Believe it or not, before Trader Joe’s and Rag & Bone came along, Boerum Hill was a neighborhood filled with boarding houses for ironworkers who came to work on Manhattan’s bridges and skyscrapers. A number of manufacturing factories also made their way into the neighborhood during the early 20th century, including a construction at 120 Boerum Place. This beautiful pre-war building was converted into a condo in the early 80s. But instead of demolishing the whole thing, they fused the old with the new, keeping a number of industrial details intact, including an incredible “skytrack” that wraps the entire roof of the building.
Row after row of wood-framed houses fill the quaint, tree-lined streets of Brooklyn’s Windsor Park neighborhood. Many are decades old and like this cozy home on Reeve Place, require a bit of a face-lift after many years of wear and tear.
In 2013, the owners enlisted the architects at Brooklyn’s Barker Freeman Design Office to give the semi-detached house a makeover, complete with a brand new wood-paneled exterior.
There’s no doubt that the aluminium facade of this Midtown townhouse is a showstopper. Set between two traditional red brick homes on East 51st Street, the building’s shiny, punctuated front is sure to get every passersby’s attention. But it wasn’t designed just to become talk of the town — it’s also meant to give the owners some much-needed privacy.
Lovers of NYC landmarks rejoiced just last week when it was announced that Justin Korsant of Long Light Capital would be keeping the frontage of his recent Greenwich Village buy intact. But even with plans in the works to gut the interior and start fresh, Long has no intention of living in the home at 18 West 11th. The soon-to-be-updated pad and was just listed for $13.5 million over at Urban Compass. Long originally paid $9.25 million for the property. Downtown flip, anyone?
If you didn’t like the renderings revealed earlier this year for the much-anticipated tower at 101 Murray Street, you’ll be pleasantly surprised to know that they were incorrect. New renderings – the right renderings- have been released to New York YIMBY… and she’s a beauty.
101 Tribeca, as she’ll be called, is being developed by Fisher Brothers and The Witkoff Group, and designed by Kohn Pederson Fox. The building is set to soar over Tribeca at roughly 950 feet tall with a sleek, slender design that elegantly bevels out at the top. The 63-story structure will house 129 condominiums, totaling 433,800 square feet. Its tall ceilings, coupled with its sheer height, promises to deliver unobstructed views that will stretch as far as New Jersey and Long Island.
Crazy Futuristic Hotel at 55 Wythe in Williamsburg Now Under Construction, Developer Zelig Weiss Scores a $18.4M Loan for the Site, Thu, June 12, 2014
The new Level Hotel planned for 55 Wythe in Williamsburg wasn’t much more than a rendering when it was revealed last month, but one of 6sqft’s intrepid reporters swung by the site recently only to find that construction on the Jetson’s-like building had commenced. Permits for the 320,000 square foot hotel were approved in early April, and according to locals, heavy equipment arrived on the scene a few weeks ago with groundwork now well underway.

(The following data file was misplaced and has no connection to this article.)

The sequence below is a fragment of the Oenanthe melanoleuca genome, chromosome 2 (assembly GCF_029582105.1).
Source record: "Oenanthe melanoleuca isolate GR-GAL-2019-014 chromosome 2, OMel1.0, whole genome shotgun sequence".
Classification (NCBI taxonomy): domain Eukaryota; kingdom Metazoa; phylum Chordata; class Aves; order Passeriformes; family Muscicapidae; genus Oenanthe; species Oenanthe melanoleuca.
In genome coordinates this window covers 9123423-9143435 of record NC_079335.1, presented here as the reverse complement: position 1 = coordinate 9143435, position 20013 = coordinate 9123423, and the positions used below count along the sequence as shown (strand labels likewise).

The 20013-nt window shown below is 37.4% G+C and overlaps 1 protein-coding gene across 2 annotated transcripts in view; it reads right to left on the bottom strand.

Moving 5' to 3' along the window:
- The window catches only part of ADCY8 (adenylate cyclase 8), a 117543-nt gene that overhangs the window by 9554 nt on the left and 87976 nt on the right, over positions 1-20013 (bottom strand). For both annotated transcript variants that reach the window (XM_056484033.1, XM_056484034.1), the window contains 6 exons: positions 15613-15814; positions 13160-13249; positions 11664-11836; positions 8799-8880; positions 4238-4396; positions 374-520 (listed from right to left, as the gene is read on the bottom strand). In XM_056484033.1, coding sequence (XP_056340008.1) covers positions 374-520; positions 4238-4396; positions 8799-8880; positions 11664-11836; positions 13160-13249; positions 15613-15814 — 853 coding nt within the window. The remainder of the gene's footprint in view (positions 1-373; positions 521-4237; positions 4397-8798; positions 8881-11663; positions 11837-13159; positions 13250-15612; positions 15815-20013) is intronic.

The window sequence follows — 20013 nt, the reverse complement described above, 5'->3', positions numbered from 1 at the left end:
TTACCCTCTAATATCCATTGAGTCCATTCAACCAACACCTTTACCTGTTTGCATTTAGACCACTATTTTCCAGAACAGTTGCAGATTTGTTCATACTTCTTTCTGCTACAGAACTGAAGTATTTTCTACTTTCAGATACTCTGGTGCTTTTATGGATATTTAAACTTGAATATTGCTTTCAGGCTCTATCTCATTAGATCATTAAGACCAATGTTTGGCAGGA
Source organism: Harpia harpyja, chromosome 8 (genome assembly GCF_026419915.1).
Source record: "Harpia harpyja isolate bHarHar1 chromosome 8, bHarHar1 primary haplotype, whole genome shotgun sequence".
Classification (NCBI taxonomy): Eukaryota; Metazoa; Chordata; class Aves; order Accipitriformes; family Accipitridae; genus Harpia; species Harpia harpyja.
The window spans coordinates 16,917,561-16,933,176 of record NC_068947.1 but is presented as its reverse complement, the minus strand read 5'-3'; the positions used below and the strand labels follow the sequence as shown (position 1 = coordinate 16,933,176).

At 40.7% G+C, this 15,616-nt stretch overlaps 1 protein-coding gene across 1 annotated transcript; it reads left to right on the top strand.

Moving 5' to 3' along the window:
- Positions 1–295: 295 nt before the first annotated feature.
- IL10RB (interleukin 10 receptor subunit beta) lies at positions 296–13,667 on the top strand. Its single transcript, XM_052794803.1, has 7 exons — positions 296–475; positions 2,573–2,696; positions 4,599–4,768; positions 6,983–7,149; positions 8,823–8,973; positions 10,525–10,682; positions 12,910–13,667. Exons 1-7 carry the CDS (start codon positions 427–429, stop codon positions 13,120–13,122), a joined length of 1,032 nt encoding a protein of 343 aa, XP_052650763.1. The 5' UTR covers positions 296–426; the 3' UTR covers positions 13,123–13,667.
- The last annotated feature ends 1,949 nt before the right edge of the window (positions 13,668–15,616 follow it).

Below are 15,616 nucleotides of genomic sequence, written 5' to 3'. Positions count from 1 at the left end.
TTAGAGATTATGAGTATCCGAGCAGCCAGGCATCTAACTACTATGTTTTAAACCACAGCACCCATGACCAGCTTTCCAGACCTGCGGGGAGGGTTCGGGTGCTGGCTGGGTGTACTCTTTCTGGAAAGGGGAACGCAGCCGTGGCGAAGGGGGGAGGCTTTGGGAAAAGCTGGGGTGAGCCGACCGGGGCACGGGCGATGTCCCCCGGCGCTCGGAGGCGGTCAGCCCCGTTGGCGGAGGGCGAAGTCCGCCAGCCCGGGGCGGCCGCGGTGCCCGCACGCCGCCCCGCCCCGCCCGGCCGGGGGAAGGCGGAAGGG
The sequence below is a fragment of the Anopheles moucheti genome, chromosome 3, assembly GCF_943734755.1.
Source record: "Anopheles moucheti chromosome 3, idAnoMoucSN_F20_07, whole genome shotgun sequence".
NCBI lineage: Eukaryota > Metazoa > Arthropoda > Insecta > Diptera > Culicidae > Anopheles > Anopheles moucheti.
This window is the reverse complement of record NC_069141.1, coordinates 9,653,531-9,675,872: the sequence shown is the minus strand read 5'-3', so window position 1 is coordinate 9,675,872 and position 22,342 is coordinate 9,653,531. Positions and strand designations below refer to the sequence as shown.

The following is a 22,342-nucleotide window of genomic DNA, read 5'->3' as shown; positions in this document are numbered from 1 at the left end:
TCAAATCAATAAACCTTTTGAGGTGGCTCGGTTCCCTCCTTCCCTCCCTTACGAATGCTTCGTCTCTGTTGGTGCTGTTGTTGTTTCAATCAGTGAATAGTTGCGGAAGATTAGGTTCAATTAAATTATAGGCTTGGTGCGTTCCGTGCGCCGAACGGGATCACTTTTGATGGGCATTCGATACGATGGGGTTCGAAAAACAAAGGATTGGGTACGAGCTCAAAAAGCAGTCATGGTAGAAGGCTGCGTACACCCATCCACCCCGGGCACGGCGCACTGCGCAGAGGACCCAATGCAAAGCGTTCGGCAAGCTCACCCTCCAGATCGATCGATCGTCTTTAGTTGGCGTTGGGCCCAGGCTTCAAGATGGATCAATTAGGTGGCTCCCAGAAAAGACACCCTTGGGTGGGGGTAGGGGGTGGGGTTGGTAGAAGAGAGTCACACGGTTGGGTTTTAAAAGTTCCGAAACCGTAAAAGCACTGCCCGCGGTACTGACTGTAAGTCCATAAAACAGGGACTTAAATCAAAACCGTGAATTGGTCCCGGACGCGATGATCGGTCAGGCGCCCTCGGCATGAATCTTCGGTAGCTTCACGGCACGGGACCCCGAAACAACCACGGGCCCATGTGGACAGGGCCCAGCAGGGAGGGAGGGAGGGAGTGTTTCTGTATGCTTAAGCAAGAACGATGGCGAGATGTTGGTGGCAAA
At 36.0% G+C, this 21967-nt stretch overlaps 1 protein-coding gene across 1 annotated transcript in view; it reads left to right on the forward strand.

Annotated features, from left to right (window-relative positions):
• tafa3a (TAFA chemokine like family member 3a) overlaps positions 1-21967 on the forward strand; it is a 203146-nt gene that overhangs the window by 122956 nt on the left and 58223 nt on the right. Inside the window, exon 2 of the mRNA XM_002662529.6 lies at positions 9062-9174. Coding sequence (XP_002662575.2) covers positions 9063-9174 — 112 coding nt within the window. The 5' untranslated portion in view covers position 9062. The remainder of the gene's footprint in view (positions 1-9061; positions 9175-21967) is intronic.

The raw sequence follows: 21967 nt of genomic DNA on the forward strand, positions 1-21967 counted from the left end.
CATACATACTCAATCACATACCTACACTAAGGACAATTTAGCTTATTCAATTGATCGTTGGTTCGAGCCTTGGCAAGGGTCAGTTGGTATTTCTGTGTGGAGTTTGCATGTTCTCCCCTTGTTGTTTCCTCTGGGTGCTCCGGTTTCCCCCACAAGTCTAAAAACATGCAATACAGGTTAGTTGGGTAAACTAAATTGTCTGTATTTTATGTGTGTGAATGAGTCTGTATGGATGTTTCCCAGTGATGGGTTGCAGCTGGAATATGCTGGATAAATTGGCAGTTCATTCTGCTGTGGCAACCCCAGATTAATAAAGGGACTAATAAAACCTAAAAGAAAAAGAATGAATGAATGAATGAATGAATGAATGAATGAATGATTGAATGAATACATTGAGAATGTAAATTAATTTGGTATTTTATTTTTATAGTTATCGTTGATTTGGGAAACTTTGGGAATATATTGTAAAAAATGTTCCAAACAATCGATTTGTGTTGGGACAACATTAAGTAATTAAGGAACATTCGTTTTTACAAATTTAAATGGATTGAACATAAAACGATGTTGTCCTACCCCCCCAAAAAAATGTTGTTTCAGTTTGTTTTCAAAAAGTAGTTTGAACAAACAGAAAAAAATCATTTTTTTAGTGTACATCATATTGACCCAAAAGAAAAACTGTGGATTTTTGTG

Now, further cementing Level’s status as a hotel of the future, the hotel’s developer, Zelig Weiss, closed on an $18.35 million loan from Madison Realty Capital to purchase the site for about $30 million, according to Crain‘s.
James Biber’s portfolio features plenty of famous and easy-to-recognize works. In New York, the acclaimed architect has made his mark with designs like the Fashion Center kiosk and CUNY’s Macaulay Honors College. Outside of the city, he’s been on board projects that include the Harley-Davidson Museum and Arizona Cardinals Stadium.
These big-name clients are the result of nearly 25 years in the industry, but often it’s the smaller ones that leave the strongest impression. Case in point: Biber calls these three houses in Long Island “a seminal course in building.”
An overturned ark has washed ashore Socrates Sculpture Park. But don’t worry, Long Island City isn’t the scene of a maritime accident — the upside-down barge is a brand new art installation designed by Philadelphia’s Austin + Mergold.
Dubbed the SuralArk, the hulking vessel — which spans 50-feet-wide and 18-feet-tall — is the 2014 winner of Folly, Socrates Sculpture Park’s annual design competition co-sponsored with the Architectural League of New York. Austin + Mergold beat out 169 other entries from established designers and studios across the country to nab the top honors, giving their ark a summer-long stint at the park.
The Van Alen Institute has convened its new International Council of architecture, planning, and design leaders in Venice, Italy during the Biennale this month. The inaugural group represents 13 firms from across more than 17 cities and ten countries. Five of these Council members have offices in NYC — Allied Works Architecture, BIG (Bjarke Ingels Group), Jan Gehl Architects, Pei Cobb Freed & Partners, and Snohetta.
At first glance, there’s nothing particularly unique about the facade of this white brick townhouse, but take a second look and you’ll see that there’s more to the building than meets the eye. Upon closer inspection, you’ll notice that the protruding bay windows aren’t made from ordinary frames, but from sections of stainless steel truck bodies.
The recycled windows are a signature of LOT-EK, the studio that owners Lawrence and Alice Weiner hired to re-do their Greenwich Village townhouse. Founded in 1993 by Columbia University grads Ada Tolla and Giuseppe Liganano, the New York and Naples-based firm has become known for its sustainable approach to construction and architecture, namely the use of upcycled steel containers.